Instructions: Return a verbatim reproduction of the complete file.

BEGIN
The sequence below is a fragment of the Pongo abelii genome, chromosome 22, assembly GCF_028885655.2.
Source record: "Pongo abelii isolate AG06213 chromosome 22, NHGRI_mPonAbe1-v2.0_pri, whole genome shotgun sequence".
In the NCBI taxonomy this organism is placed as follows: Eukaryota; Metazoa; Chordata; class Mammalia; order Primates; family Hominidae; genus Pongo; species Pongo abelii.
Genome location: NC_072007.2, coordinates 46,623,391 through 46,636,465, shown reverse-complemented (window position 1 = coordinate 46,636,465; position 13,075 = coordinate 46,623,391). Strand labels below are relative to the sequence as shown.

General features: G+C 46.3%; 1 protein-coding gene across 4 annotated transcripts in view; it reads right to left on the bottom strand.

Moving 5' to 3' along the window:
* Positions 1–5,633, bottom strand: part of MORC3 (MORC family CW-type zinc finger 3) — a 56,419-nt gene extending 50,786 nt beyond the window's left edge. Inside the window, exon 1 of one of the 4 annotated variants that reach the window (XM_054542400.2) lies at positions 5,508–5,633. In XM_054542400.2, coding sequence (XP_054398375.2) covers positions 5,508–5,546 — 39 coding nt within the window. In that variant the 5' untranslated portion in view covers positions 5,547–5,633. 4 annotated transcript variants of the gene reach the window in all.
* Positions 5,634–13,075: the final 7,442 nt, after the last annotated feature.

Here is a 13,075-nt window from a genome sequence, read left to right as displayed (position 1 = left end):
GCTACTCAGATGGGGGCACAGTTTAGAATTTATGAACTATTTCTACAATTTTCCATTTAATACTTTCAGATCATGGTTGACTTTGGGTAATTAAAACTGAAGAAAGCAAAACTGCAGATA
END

The sequence below is a fragment of the Pongo abelii genome, chromosome 22, assembly GCF_028885655.2.
Source record: "Pongo abelii isolate AG06213 chromosome 22, NHGRI_mPonAbe1-v2.0_pri, whole genome shotgun sequence".
In the NCBI taxonomy this organism is placed as follows: Eukaryota; Metazoa; Chordata; class Mammalia; order Primates; family Hominidae; genus Pongo; species Pongo abelii.
Genome location: NC_072007.2, coordinates 46,623,391 through 46,636,465, shown reverse-complemented (window position 1 = coordinate 46,636,465; position 13,075 = coordinate 46,623,391). Strand labels below are relative to the sequence as shown.

General features: G+C 46.3%; 1 protein-coding gene across 4 annotated transcripts in view; it reads right to left on the bottom strand.

Moving 5' to 3' along the window:
* Positions 1–5,633, bottom strand: part of MORC3 (MORC family CW-type zinc finger 3) — a 56,419-nt gene extending 50,786 nt beyond the window's left edge. Inside the window, exon 1 of one of the 4 annotated variants that reach the window (XM_054542400.2) lies at positions 5,508–5,633. In XM_054542400.2, coding sequence (XP_054398375.2) covers positions 5,508–5,546 — 39 coding nt within the window. In that variant the 5' untranslated portion in view covers positions 5,547–5,633. 4 annotated transcript variants of the gene reach the window in all.
* Positions 5,634–13,075: the final 7,442 nt, after the last annotated feature.

Here is a 13,075-nt window from a genome sequence, read left to right as displayed (position 1 = left end):
GCTACTCAGATGGGGGCACAGTTTAGAATTTATGAACTATTTCTACAATTTTCCATTTAATACTTTCAGATCATGGTTGACTTTGGGTAATTAAAACTGAAGAAAGCAAAACTGCAGATA